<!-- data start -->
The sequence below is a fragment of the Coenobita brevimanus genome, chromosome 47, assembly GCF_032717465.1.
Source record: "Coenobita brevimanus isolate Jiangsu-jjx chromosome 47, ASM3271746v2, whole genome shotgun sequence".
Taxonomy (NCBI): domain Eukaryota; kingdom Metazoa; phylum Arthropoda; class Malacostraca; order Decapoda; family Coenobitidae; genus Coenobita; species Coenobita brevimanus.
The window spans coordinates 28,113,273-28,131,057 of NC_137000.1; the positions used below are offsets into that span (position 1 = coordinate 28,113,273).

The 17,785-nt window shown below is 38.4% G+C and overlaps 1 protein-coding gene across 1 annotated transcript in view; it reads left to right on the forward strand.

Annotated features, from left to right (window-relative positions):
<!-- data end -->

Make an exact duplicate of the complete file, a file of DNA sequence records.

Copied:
The sequence below is a fragment of the Coenobita brevimanus genome, chromosome 47, assembly GCF_032717465.1.
Source record: "Coenobita brevimanus isolate Jiangsu-jjx chromosome 47, ASM3271746v2, whole genome shotgun sequence".
Taxonomy (NCBI): domain Eukaryota; kingdom Metazoa; phylum Arthropoda; class Malacostraca; order Decapoda; family Coenobitidae; genus Coenobita; species Coenobita brevimanus.
The window spans coordinates 28,113,273-28,131,057 of NC_137000.1; the positions used below are offsets into that span (position 1 = coordinate 28,113,273).

The 17,785-nt window shown below is 38.4% G+C and overlaps 1 protein-coding gene across 1 annotated transcript in view; it reads left to right on the forward strand.

Annotated features, from left to right (window-relative positions):